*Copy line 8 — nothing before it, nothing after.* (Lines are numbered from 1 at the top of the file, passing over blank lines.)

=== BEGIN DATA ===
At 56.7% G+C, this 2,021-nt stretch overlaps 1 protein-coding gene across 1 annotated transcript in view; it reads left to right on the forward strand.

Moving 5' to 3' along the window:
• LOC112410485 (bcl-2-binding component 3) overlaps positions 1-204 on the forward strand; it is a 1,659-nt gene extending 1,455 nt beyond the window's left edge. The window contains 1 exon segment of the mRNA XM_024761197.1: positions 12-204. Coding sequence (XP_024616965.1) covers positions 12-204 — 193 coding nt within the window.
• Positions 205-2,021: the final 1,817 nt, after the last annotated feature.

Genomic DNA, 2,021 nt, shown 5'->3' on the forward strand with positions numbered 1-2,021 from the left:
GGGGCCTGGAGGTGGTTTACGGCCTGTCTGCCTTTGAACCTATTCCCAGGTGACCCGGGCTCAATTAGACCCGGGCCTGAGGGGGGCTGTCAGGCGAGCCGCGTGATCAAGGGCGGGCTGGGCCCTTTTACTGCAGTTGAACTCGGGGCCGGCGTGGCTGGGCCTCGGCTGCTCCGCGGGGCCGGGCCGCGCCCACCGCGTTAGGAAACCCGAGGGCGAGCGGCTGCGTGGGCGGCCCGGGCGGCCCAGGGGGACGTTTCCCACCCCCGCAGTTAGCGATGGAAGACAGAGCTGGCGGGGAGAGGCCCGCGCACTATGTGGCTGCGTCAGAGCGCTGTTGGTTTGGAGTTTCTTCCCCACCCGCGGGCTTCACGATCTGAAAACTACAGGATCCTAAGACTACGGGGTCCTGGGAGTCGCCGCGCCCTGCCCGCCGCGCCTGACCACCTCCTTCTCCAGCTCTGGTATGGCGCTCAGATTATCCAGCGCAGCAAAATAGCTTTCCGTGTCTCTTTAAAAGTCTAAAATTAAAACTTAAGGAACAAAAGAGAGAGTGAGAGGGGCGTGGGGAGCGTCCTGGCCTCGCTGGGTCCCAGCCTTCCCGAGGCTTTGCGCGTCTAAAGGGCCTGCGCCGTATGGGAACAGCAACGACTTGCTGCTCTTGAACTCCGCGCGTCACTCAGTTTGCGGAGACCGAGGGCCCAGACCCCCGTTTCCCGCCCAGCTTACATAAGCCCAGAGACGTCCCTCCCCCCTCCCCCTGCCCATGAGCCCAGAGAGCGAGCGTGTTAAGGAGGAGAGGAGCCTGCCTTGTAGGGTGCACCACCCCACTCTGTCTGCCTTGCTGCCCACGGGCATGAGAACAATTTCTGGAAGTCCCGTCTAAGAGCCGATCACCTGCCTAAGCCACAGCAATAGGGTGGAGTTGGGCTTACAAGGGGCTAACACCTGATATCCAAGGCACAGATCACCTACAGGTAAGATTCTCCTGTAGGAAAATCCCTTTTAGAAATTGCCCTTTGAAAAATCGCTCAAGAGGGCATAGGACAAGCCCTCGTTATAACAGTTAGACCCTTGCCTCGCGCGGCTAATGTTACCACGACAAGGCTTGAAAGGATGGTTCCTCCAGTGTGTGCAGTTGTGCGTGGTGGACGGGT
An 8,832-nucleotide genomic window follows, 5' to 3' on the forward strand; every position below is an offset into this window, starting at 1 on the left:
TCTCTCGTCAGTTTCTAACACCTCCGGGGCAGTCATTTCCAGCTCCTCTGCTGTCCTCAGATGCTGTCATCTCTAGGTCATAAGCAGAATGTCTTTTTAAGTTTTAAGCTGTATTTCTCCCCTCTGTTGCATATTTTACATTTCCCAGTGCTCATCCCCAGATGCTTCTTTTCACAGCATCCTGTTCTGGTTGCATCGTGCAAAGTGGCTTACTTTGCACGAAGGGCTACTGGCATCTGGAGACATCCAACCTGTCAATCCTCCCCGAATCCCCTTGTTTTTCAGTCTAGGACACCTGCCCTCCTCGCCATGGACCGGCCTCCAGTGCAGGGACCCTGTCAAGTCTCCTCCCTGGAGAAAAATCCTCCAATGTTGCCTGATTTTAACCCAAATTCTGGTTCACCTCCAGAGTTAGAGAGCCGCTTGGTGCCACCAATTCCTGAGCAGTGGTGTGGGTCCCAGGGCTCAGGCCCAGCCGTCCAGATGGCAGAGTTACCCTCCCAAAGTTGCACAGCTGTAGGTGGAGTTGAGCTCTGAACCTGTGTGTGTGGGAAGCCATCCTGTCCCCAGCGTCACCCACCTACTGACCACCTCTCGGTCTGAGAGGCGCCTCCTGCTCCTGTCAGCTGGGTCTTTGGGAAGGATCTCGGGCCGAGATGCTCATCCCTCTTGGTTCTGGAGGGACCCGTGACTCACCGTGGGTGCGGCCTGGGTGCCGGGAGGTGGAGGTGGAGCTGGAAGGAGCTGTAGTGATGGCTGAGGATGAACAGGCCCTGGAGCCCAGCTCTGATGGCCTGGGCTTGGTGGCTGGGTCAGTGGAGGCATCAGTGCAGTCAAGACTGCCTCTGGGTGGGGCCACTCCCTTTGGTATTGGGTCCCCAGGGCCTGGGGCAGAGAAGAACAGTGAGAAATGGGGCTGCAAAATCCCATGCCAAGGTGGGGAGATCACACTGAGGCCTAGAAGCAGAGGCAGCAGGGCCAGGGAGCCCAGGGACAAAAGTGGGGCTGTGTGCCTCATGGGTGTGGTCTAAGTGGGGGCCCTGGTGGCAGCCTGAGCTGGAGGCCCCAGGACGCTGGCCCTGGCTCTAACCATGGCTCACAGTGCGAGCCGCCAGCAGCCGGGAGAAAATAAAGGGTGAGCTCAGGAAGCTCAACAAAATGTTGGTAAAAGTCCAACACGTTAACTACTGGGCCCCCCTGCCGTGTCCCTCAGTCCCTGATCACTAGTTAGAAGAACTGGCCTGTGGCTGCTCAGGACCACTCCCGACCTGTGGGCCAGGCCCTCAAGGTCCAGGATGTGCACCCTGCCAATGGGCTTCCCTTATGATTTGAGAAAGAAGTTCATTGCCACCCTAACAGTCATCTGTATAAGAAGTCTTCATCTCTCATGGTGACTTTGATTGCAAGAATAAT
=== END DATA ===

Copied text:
TCTCTCGTCAGTTTCTAACACCTCCGGGGCAGTCATTTCCAGCTCCTCTGCTGTCCTCAGATGCTGTCATCTCTAGGTCATAAGCAGAATGTCTTTTTAAGTTTTAAGCTGTATTTCTCCCCTCTGTTGCATATTTTACATTTCCCAGTGCTCATCCCCAGATGCTTCTTTTCACAGCATCCTGTTCTGGTTGCATCGTGCAAAGTGGCTTACTTTGCACGAAGGGCTACTGGCATCTGGAGACATCCAACCTGTCAATCCTCCCCGAATCCCCTTGTTTTTCAGTCTAGGACACCTGCCCTCCTCGCCATGGACCGGCCTCCAGTGCAGGGACCCTGTCAAGTCTCCTCCCTGGAGAAAAATCCTCCAATGTTGCCTGATTTTAACCCAAATTCTGGTTCACCTCCAGAGTTAGAGAGCCGCTTGGTGCCACCAATTCCTGAGCAGTGGTGTGGGTCCCAGGGCTCAGGCCCAGCCGTCCAGATGGCAGAGTTACCCTCCCAAAGTTGCACAGCTGTAGGTGGAGTTGAGCTCTGAACCTGTGTGTGTGGGAAGCCATCCTGTCCCCAGCGTCACCCACCTACTGACCACCTCTCGGTCTGAGAGGCGCCTCCTGCTCCTGTCAGCTGGGTCTTTGGGAAGGATCTCGGGCCGAGATGCTCATCCCTCTTGGTTCTGGAGGGACCCGTGACTCACCGTGGGTGCGGCCTGGGTGCCGGGAGGTGGAGGTGGAGCTGGAAGGAGCTGTAGTGATGGCTGAGGATGAACAGGCCCTGGAGCCCAGCTCTGATGGCCTGGGCTTGGTGGCTGGGTCAGTGGAGGCATCAGTGCAGTCAAGACTGCCTCTGGGTGGGGCCACTCCCTTTGGTATTGGGTCCCCAGGGCCTGGGGCAGAGAAGAACAGTGAGAAATGGGGCTGCAAAATCCCATGCCAAGGTGGGGAGATCACACTGAGGCCTAGAAGCAGAGGCAGCAGGGCCAGGGAGCCCAGGGACAAAAGTGGGGCTGTGTGCCTCATGGGTGTGGTCTAAGTGGGGGCCCTGGTGGCAGCCTGAGCTGGAGGCCCCAGGACGCTGGCCCTGGCTCTAACCATGGCTCACAGTGCGAGCCGCCAGCAGCCGGGAGAAAATAAAGGGTGAGCTCAGGAAGCTCAACAAAATGTTGGTAAAAGTCCAACACGTTAACTACTGGGCCCCCCTGCCGTGTCCCTCAGTCCCTGATCACTAGTTAGAAGAACTGGCCTGTGGCTGCTCAGGACCACTCCCGACCTGTGGGCCAGGCCCTCAAGGTCCAGGATGTGCACCCTGCCAATGGGCTTCCCTTATGATTTGAGAAAGAAGTTCATTGCCACCCTAACAGTCATCTGTATAAGAAGTCTTCATCTCTCATGGTGACTTTGATTGCAAGAATAAT